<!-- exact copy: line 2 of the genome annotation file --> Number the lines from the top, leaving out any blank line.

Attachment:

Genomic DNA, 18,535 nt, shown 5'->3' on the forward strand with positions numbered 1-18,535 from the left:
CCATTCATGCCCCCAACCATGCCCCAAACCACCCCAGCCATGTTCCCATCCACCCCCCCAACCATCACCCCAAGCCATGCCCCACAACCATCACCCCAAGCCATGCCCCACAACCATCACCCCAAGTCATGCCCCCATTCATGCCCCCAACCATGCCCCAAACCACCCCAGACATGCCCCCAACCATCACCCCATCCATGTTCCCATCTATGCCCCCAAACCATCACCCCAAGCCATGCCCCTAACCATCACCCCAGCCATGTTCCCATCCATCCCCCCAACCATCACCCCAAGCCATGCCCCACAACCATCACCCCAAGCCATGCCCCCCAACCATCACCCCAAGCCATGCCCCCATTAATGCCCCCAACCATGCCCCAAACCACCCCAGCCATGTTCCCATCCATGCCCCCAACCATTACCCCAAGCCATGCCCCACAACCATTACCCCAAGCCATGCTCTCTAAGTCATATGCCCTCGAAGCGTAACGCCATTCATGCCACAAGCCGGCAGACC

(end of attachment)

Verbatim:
CCATTCATGCCCCCAACCATGCCCCAAACCACCCCAGCCATGTTCCCATCCACCCCCCCAACCATCACCCCAAGCCATGCCCCACAACCATCACCCCAAGCCATGCCCCACAACCATCACCCCAAGTCATGCCCCCATTCATGCCCCCAACCATGCCCCAAACCACCCCAGACATGCCCCCAACCATCACCCCATCCATGTTCCCATCTATGCCCCCAAACCATCACCCCAAGCCATGCCCCTAACCATCACCCCAGCCATGTTCCCATCCATCCCCCCAACCATCACCCCAAGCCATGCCCCACAACCATCACCCCAAGCCATGCCCCCCAACCATCACCCCAAGCCATGCCCCCATTAATGCCCCCAACCATGCCCCAAACCACCCCAGCCATGTTCCCATCCATGCCCCCAACCATTACCCCAAGCCATGCCCCACAACCATTACCCCAAGCCATGCTCTCTAAGTCATATGCCCTCGAAGCGTAACGCCATTCATGCCACAAGCCGGCAGACC